After President Trump’s pardon of former Bush staffer Scooter Libby, fresh calls are coming for the President to grant clemency, not for a D.C. insider this time, but for two ranchers caught on the wrong side of the law in remote Oregon. Dwight and Steven Hammond are a father-son team convicted of arson under anti-terrorism laws and sent to prison – for a second time, having already served the sentences handed down by a local judge.
The case renewed discussion over the property rights of rural landowners versus the feds and a petition has appeared on White House website urging President to pardon the twosome. The Hammonds own a ranch near a town in Harney County called, funnily enough, Burns. They were found guilty of committing arson on the federally owned Malheur National Wildlife Refuge. While many are sympathetic to the great value of nature reserves and national parks, members of the Hammonds’ community have objected to the case as an example of the federal government unjustly overstepping its bounds.
The Hammond Arson caseMalheur National Wildlife Refuge
In 2001, the Hammonds set a fire on their own land ostensibly to prevent the growth of invasive plant species and prevent larger brush fires, but the fire spread on to neighboring federal land. Another incident occurred in 2006, when they set backburns in response to lightning strikes on their land, in order to save the winter cattle feed. Again, the fire spread onto federal land where firefighters rushed to put it out.
While fire-starting may seem almost unthinkable to city dwellers, it is a common practice for ranchers and highly useful to regenerate the land as well as preventing larger brush fires that pose a serious danger. These fires can spread onto neighboring ranches and are normally covered under trespassing laws, with those who set the fires liable to pay for any damage caused. That is, unless your fire spreads to federally owned land, because then you could be labeled a terrorist.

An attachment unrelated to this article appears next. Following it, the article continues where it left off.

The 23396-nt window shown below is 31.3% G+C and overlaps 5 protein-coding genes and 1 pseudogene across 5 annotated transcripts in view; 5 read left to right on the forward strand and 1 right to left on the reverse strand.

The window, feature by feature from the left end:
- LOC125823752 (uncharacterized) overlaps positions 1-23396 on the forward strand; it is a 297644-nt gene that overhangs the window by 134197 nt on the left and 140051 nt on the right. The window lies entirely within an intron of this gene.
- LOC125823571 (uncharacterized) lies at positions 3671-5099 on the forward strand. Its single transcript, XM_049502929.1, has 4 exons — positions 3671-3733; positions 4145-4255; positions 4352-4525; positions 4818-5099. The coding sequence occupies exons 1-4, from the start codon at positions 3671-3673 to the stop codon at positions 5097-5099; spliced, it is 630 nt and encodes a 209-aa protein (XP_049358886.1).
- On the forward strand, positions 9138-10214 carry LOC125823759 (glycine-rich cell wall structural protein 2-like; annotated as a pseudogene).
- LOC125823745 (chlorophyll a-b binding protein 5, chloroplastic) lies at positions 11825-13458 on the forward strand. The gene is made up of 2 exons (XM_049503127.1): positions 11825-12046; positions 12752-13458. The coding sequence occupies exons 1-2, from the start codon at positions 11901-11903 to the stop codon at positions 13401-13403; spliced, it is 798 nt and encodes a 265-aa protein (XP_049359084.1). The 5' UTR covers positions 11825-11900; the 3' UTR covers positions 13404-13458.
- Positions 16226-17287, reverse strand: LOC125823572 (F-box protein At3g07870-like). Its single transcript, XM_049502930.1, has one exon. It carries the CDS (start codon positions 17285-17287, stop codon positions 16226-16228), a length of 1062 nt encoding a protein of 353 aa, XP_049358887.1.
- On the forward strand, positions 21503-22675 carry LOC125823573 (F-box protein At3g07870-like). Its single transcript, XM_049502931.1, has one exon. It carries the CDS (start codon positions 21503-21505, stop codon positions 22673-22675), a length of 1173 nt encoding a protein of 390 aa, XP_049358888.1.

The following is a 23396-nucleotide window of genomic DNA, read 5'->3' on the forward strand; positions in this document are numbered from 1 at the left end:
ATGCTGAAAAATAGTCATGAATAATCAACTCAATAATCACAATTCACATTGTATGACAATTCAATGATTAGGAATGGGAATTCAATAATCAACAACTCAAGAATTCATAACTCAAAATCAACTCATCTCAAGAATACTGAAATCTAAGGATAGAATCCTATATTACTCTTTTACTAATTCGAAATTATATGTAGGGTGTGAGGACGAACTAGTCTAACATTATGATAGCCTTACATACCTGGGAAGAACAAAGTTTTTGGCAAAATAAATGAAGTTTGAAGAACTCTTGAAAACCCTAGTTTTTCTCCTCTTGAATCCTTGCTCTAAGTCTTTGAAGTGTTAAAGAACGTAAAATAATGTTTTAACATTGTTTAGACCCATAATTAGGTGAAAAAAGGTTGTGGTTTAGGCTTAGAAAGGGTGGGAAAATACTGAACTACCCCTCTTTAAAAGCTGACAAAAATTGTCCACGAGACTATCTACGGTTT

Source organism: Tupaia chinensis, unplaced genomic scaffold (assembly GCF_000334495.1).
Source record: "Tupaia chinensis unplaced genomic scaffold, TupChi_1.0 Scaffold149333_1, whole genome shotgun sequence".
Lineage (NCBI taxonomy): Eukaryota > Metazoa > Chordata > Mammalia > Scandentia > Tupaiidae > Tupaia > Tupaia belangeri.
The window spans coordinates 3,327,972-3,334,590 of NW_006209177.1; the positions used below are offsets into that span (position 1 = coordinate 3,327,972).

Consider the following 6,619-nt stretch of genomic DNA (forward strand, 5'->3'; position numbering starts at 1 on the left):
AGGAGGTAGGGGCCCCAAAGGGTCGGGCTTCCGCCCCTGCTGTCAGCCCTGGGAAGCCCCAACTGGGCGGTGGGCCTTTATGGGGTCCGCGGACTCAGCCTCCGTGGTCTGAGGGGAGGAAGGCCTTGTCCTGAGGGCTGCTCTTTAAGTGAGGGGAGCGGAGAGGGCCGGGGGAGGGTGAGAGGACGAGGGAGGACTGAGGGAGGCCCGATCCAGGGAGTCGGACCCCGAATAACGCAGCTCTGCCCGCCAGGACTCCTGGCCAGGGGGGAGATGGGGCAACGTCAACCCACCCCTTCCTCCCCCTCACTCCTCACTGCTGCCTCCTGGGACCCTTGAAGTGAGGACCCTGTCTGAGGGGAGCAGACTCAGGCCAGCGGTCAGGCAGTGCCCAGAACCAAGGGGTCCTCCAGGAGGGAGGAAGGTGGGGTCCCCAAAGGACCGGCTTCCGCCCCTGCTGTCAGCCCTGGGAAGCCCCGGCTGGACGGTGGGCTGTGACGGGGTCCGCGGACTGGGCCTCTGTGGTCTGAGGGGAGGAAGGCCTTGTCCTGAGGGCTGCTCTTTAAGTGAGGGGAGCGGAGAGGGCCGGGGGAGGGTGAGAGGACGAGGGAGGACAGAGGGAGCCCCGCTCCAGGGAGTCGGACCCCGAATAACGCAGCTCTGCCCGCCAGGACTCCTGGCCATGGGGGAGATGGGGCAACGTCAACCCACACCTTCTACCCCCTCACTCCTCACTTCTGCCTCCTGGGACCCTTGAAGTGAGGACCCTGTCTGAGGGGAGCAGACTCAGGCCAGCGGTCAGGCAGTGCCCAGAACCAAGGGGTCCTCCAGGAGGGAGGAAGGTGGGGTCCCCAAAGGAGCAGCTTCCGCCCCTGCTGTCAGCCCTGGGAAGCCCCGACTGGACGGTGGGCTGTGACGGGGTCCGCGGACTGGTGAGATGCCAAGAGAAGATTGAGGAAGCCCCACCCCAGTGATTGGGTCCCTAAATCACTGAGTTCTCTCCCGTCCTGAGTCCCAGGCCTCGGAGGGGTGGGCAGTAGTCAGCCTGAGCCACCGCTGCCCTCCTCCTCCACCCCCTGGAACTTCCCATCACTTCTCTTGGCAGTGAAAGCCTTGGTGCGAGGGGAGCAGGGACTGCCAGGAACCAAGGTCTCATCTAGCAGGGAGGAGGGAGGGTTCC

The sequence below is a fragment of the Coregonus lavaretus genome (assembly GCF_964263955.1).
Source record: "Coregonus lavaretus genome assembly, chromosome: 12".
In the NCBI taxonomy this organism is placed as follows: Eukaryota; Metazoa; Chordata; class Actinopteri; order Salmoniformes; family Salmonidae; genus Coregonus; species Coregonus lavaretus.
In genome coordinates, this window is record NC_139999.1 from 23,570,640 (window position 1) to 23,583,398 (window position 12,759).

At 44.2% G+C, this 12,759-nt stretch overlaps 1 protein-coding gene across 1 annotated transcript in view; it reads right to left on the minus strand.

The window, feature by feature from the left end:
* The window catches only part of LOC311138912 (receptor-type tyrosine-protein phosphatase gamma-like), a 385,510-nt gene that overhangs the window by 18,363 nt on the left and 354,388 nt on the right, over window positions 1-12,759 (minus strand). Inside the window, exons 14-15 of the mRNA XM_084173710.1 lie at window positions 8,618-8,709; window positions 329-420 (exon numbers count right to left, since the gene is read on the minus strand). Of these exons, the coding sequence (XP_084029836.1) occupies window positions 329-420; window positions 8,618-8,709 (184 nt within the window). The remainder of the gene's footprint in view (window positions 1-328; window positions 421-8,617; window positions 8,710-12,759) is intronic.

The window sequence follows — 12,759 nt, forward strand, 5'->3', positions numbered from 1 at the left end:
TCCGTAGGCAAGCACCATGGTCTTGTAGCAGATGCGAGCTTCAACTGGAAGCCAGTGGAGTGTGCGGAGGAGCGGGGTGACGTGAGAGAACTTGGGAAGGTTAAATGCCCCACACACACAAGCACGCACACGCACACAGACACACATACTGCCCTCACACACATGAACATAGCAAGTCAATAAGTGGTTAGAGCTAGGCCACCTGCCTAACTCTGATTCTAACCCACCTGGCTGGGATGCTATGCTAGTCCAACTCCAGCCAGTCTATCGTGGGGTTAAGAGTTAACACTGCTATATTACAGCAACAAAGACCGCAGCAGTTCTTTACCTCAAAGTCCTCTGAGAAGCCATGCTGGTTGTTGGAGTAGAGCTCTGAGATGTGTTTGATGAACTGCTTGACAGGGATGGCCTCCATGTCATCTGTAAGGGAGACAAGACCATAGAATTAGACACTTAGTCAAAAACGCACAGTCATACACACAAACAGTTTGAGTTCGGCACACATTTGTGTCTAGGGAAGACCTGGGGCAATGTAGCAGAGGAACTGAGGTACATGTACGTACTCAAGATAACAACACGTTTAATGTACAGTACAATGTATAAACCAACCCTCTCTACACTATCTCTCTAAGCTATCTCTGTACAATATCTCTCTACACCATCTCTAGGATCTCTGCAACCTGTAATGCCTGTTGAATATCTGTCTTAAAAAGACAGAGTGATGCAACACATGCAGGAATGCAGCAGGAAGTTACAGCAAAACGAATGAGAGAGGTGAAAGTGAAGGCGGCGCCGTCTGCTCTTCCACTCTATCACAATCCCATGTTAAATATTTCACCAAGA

The Hammonds were prosecuted under the 1996 Antiterrorism and Effective Death Penalty Act, which contains a minimum prison sentence of five years and was designed in response to domestic terrorist incidents like Timothy McVeigh’s Oklahoma bombing that targeted the Alfred P. Murrah Federal Building.
Prosecutors and several witnesses alleged that the 2001 fire was purposely set on federal lands to cover up evidence of the illegal deer poaching and the 2006 charge involved lighting fires during a fire ban, and without warning the local firefighting camp, several members of which were endangered while extinguishing it.
A feud had been ongoing between the Hammonds and federal agencies dating back to the 1990s. Malheur Refuge managers reported death threats made by Dwight in 1986, 1988, 1991, and 1994, while on the other hand the federal government has been accused of pressuring the Hammonds to sell; it already owns 75% of the county’s land and according to E&E News, 950 acres of the Hammond ranch falls within Malheur sanctuary’s approved acquisition boundary.